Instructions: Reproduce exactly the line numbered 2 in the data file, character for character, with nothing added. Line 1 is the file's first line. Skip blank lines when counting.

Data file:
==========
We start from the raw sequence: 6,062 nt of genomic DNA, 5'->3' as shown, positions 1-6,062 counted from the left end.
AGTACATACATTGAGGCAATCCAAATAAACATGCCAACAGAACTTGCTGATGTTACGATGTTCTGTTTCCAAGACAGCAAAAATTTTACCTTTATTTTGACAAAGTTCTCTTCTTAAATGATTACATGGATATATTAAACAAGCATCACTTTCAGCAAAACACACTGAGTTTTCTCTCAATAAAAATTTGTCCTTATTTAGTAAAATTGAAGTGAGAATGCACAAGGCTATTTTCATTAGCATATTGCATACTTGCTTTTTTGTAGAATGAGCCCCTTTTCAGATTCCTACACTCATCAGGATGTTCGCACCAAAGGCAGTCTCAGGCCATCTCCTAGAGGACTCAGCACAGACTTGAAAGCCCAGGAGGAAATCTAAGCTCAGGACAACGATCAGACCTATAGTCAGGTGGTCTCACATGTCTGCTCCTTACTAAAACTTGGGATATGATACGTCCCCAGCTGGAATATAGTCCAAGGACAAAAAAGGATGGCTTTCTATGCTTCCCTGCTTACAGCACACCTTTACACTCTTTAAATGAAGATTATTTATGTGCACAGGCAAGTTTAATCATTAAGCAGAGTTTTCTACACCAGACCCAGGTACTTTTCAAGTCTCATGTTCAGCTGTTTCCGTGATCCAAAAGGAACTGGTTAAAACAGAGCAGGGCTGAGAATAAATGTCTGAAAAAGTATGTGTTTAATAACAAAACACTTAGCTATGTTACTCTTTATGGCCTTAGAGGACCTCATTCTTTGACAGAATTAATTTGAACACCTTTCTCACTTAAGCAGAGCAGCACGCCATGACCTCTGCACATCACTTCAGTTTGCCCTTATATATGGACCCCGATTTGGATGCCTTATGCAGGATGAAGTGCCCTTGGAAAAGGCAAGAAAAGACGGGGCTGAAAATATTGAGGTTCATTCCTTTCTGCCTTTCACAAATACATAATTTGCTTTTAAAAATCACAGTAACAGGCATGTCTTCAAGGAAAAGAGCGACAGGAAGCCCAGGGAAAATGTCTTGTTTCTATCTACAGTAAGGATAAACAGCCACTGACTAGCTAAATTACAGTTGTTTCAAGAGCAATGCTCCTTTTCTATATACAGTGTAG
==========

AGTACATACATTGAGGCAATCCAAATAAACATGCCAACAGAACTTGCTGATGTTACGATGTTCTGTTTCCAAGACAGCAAAAATTTTACCTTTATTTTGACAAAGTTCTCTTCTTAAATGATTACATGGATATATTAAACAAGCATCACTTTCAGCAAAACACACTGAGTTTTCTCTCAATAAAAATTTGTCCTTATTTAGTAAAATTGAAGTGAGAATGCACAAGGCTATTTTCATTAGCATATTGCATACTTGCTTTTTTGTAGAATGAGCCCCTTTTCAGATTCCTACACTCATCAGGATGTTCGCACCAAAGGCAGTCTCAGGCCATCTCCTAGAGGACTCAGCACAGACTTGAAAGCCCAGGAGGAAATCTAAGCTCAGGACAACGATCAGACCTATAGTCAGGTGGTCTCACATGTCTGCTCCTTACTAAAACTTGGGATATGATACGTCCCCAGCTGGAATATAGTCCAAGGACAAAAAAGGATGGCTTTCTATGCTTCCCTGCTTACAGCACACCTTTACACTCTTTAAATGAAGATTATTTATGTGCACAGGCAAGTTTAATCATTAAGCAGAGTTTTCTACACCAGACCCAGGTACTTTTCAAGTCTCATGTTCAGCTGTTTCCGTGATCCAAAAGGAACTGGTTAAAACAGAGCAGGGCTGAGAATAAATGTCTGAAAAAGTATGTGTTTAATAACAAAACACTTAGCTATGTTACTCTTTATGGCCTTAGAGGACCTCATTCTTTGACAGAATTAATTTGAACACCTTTCTCACTTAAGCAGAGCAGCACGCCATGACCTCTGCACATCACTTCAGTTTGCCCTTATATATGGACCCCGATTTGGATGCCTTATGCAGGATGAAGTGCCCTTGGAAAAGGCAAGAAAAGACGGGGCTGAAAATATTGAGGTTCATTCCTTTCTGCCTTTCACAAATACATAATTTGCTTTTAAAAATCACAGTAACAGGCATGTCTTCAAGGAAAAGAGCGACAGGAAGCCCAGGGAAAATGTCTTGTTTCTATCTACAGTAAGGATAAACAGCCACTGACTAGCTAAATTACAGTTGTTTCAAGAGCAATGCTCCTTTTCTATATACAGTGTAG